Many members of the Caltech community, along with local elected officials, gathered along the Olive Walk on November 8 to honor Frances Arnold, who recently received the 2018 Nobel Prize in Chemistry for the "directed evolution of enzymes."
During the mid-morning ceremony, Arnold, the Linus Pauling Professor of Chemical Engineering, Bioengineering and Biochemistry, told the crowd she felt "incredibly lucky and grateful" to have worked for more than 30 years at Caltech—"a very small and special institution that made it possible for me to do the work that led to the Nobel Prize."
Arnold, who is also the director of the Donna and Benjamin M. Rosen Bioengineering Center, added, "Only here could I convince students from very different disciplines—engineers, chemists, biochemists, molecular biologists, computational scientists—to throw their hat into this ring and this completely unexplored field, and contribute their creativity to this kooky idea that you could breed proteins like you can breed cats and dogs. And only here would I have been challenged to solve ever harder problems."
"Today is a great celebration for Caltech," Jacqueline Barton, the John G. Kirkwood and Arthur A. Noyes Professor of Chemistry and the Norman Davidson Leadership Chair in the Division of Chemistry and Chemical Engineering, told the crowd honoring Arnold. "It's a celebration of science. It's a celebration of chemistry. It's a celebration of the Division of Chemistry and Chemical Engineering. It's a celebration of our students. … It is also a celebration for women at Caltech. Frances very much deserves this celebration."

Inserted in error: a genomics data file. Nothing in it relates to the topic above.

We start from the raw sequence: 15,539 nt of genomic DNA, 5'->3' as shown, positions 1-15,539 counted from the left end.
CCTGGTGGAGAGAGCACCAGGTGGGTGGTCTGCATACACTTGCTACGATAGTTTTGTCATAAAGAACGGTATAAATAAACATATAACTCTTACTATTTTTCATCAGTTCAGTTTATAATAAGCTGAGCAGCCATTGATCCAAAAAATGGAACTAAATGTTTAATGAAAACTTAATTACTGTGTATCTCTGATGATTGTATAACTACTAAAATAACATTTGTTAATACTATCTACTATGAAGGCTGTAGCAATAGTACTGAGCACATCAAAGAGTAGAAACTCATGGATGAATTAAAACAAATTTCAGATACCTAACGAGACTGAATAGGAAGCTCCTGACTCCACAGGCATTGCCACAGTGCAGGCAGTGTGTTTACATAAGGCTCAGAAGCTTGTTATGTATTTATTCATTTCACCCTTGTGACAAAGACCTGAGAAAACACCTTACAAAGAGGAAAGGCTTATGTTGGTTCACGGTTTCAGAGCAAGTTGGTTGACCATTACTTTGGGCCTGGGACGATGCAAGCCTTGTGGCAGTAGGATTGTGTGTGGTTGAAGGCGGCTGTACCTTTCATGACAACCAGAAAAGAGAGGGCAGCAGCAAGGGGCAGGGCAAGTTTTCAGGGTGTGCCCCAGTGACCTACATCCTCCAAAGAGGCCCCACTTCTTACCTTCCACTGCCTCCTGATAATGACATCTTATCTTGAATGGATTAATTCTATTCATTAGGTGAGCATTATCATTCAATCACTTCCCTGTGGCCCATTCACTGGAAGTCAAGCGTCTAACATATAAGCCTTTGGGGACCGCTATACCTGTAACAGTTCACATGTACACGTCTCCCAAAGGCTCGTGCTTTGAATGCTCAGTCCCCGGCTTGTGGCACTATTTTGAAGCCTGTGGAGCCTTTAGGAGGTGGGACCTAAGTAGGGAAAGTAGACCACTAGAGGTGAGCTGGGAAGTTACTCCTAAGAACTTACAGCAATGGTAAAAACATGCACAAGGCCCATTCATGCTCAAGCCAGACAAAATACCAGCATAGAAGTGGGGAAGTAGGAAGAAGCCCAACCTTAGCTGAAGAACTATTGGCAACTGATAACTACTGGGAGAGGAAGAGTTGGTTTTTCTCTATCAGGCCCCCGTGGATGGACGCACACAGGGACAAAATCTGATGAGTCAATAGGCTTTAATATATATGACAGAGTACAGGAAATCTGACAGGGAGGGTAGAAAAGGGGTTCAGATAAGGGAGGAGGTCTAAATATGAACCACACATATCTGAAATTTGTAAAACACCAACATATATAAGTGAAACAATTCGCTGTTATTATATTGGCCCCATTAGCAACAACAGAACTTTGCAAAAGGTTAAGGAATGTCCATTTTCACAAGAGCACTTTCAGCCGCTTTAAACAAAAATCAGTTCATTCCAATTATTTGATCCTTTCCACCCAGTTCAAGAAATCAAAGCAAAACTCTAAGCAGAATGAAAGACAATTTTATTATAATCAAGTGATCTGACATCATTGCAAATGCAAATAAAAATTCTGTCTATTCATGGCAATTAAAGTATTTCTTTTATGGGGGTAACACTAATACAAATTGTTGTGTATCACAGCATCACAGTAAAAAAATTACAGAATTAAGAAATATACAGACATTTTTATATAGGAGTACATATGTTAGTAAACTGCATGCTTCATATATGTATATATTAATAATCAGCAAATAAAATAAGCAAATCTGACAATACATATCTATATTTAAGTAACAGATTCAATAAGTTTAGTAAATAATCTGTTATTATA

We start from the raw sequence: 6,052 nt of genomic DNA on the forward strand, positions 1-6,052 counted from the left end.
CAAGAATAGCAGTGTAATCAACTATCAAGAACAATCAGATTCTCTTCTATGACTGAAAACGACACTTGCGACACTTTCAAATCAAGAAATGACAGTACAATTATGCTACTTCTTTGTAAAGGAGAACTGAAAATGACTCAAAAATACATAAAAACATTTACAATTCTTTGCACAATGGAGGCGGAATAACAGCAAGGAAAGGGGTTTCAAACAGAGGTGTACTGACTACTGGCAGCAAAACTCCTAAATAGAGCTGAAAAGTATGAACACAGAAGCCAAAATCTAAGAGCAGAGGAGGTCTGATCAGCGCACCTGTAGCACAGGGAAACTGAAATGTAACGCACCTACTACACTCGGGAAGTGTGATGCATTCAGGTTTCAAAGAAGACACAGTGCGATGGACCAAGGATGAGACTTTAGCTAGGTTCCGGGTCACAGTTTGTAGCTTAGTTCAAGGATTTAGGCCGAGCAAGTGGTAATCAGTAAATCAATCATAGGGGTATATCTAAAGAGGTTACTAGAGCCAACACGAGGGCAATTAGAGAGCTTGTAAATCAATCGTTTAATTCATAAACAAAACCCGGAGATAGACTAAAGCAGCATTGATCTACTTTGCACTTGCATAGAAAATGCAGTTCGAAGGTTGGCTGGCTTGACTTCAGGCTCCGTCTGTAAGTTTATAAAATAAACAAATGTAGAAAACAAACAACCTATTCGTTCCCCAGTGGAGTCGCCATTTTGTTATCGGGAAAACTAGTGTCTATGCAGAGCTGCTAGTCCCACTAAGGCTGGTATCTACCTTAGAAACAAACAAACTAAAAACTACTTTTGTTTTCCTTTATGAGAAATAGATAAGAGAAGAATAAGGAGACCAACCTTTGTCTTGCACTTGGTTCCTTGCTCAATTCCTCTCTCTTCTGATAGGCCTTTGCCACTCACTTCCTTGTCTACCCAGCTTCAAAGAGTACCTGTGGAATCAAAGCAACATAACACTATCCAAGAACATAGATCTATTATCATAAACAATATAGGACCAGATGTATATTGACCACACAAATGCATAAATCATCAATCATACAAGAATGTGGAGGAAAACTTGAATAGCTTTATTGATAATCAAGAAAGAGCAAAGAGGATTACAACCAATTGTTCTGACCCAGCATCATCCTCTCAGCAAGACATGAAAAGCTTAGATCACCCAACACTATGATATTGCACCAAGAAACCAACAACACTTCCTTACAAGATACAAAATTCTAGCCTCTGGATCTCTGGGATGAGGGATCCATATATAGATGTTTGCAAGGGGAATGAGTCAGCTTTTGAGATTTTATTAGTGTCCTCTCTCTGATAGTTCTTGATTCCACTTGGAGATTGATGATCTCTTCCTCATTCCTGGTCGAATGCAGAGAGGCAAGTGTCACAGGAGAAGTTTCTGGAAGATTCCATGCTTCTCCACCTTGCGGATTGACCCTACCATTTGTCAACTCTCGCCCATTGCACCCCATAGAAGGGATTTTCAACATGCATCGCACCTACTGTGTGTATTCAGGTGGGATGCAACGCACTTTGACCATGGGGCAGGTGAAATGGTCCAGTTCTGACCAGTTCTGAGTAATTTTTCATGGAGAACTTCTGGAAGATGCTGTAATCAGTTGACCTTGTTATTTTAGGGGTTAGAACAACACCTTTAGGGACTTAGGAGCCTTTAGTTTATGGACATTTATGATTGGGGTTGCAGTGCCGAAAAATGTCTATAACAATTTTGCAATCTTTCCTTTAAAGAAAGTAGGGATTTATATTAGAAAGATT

Addressing the crowd from the podium, President Thomas Rosenbaum praised Arnold, saying that she exemplifies "the qualities we hold dear: excellence, fearlessness, reinvention, seizing the big idea, trampling disciplinary boundaries, connecting fundamental understanding of nature to technological innovation. Her revolution in evolution has set the stage for new types of chemistries and greener pathways for chemicals."
"We thank Frances for this excuse to party," he added, to applause and laughter from the audience, "but most of all for the joy that she brings to discovery."